That very disparity, however, suggests that simple party-line retaliation doesn’t drive campaign finance enforcement decisions. In fact, if you look at the Whittemore sentencing memo, you’ll see that supporters of both Democratic and Republican candidates have been prosecuted over the last several years. And it’s not as though the Bush administration went after only Democratic boosters and the Obama Justice Department targets only Republicans. Former FEC chairman David Mason, who served on the commission from 1998 to 2008 and is now senior vice-president of compliance services at the political consulting firm Aristotle, tracks campaign finance cases closely. He told me they’re just not generally motivated by politics.

The decision to prosecute, according to Justin Shur of MoloLamken, who handled campaign finance cases in the Justice Department’s Public Integrity Section from 2008 to 2012, is usually a matter of the defendant’s intent and the magnitude of the supposed wrongdoing. “I brought cases against Democrats and Republicans alike,” Shur said.

Steven Taylor points out that if Obama were going after his enemies, D’Souza would be an odd place to start.

The conspiracy theories are amazing, as they have to assume that D’Souza is some sort of huge thorn in Obama’s side. That is, even if we stipulate for the sake of argument that Obama is willing to use the DOJ as a political tool of this type, why on earth would he be targeting D’Souza? It is a bizarre notion. If Obama was willing to sic Holder on enemies, why not Rush Limbaugh? Roger Ailes? You know, people who actually influence the discourse. Or, for that matter, Paul Ryan, Ted Cruz, etc?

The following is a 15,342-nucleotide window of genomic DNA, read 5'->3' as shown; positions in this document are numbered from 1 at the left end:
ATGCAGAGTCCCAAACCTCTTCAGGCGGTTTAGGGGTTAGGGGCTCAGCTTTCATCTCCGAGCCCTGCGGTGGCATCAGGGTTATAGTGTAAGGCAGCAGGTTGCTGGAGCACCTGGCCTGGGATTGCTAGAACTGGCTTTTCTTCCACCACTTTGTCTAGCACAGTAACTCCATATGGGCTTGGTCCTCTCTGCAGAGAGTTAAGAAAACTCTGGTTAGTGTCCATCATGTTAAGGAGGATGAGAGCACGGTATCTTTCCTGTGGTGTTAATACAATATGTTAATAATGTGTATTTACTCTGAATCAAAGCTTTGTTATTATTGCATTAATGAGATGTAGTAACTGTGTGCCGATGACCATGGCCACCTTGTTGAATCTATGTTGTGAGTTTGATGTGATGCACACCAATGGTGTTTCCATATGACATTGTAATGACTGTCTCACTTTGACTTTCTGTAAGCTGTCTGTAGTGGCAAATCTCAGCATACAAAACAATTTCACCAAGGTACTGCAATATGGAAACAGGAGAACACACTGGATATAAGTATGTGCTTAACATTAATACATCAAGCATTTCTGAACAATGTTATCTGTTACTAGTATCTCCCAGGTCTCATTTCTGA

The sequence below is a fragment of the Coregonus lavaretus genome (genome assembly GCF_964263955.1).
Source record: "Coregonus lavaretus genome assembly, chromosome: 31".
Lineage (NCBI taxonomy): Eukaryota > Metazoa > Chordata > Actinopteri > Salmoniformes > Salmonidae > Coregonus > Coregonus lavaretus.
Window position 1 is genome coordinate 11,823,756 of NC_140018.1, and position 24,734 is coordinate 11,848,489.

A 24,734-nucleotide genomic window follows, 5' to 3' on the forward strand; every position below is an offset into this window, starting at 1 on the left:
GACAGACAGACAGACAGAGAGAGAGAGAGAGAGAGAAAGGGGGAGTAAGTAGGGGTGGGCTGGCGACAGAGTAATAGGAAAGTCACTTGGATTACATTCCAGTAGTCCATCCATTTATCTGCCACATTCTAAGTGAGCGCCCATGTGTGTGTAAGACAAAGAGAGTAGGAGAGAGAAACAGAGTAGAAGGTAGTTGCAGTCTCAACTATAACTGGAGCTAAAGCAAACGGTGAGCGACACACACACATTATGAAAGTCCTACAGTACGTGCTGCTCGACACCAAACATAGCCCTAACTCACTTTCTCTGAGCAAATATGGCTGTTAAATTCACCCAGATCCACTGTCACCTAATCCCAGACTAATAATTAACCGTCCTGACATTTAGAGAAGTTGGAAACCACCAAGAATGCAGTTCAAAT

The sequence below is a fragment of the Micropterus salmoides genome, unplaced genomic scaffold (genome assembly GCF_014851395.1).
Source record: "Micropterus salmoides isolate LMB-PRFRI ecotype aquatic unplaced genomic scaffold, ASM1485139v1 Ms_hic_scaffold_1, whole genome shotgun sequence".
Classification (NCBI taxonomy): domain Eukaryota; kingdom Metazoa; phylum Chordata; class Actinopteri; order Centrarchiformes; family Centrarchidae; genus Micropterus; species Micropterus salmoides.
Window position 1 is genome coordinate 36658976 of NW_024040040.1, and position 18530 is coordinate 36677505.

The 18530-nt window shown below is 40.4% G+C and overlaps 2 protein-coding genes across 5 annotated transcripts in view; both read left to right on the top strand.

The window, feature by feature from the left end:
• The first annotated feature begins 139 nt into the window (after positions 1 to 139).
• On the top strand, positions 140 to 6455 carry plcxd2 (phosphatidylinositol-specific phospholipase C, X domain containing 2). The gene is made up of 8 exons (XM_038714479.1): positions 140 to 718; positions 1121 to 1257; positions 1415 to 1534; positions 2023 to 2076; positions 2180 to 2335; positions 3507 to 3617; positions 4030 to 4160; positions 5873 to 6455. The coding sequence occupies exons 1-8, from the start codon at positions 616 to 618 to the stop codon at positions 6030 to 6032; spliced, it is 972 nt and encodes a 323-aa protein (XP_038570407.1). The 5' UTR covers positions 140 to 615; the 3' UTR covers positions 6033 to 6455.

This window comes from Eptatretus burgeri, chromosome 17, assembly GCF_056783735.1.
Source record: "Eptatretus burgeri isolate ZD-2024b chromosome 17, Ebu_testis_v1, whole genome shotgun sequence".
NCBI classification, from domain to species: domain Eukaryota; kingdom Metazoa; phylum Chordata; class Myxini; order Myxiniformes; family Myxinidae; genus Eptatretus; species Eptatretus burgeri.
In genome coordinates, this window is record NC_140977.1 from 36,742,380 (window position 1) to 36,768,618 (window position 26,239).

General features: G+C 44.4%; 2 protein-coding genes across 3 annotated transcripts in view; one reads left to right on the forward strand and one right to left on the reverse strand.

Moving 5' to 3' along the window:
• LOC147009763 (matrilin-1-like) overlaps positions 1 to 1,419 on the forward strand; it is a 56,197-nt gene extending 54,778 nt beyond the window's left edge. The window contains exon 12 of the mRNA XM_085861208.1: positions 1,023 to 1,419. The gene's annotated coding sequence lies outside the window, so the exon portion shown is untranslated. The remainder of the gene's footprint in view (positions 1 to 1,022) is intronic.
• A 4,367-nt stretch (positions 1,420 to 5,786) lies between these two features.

D’Souza is a big figure on the Right, but he doesn’t have a lot of mainstream cache. And his career took a big hit when had to resign from King’s college after carrying on with a married woman while he was still married to his first wife. I was a big fan of D’Souza a while back — his Reagan biography is very good. But he’s sort of drifted to the margin.

But then again, a guy making $20,000 in straw man contributions to a failed Senate campaign seems an odd place to enforce federal finance law as well.

You can also check out Ken White on the difficulty D’Souza will have proving a selective prosecution.

In short, a mere suspicious appearance — like the indictment of a vigorous critic of the administration — is not enough to show unconstitutionally selective prosecution. D’Souza’s attorneys should certainly explore the issue, but it will not be an easy motion to win. The system only nominally protects rights; for the most part the system protects the system.

To sum up: the prosecution is a bit suspicious and D’Souza’s attorneys will have a chance to look into it. But I am dubious that anything will come out of this.

Regardless of what comes out in D’Souza’s discovery, I do think we should revisit campaign contribution limits. While D’Souza appears to have broken the law and should punished for breaking the law — preferably with a civil not a criminal case — the law is kind of stupid. If D’Souza had donated that money to a single-minded PAC that supported his preferred candidate, it would have been perfectly legal. What he’s being punished for is more stupidity than corruption. I’d actually prefer that we remove the facade of campaign finance laws and just let people bankroll the campaign they want to. If George Soros wants to give a $1 billion campaign contribution to Hillary Clinton, let him … as long as it’s all out in the open where we know about it. I’d much rather see politicians bought and sold honestly than through strawman PACs called things like “Americans for America”. As far as I can tell, all our campaign finance laws have accomplished nothing when it comes to cleaning up Washington. All they do is allow the occasional prosecution of someone like Dinesh D’Souza.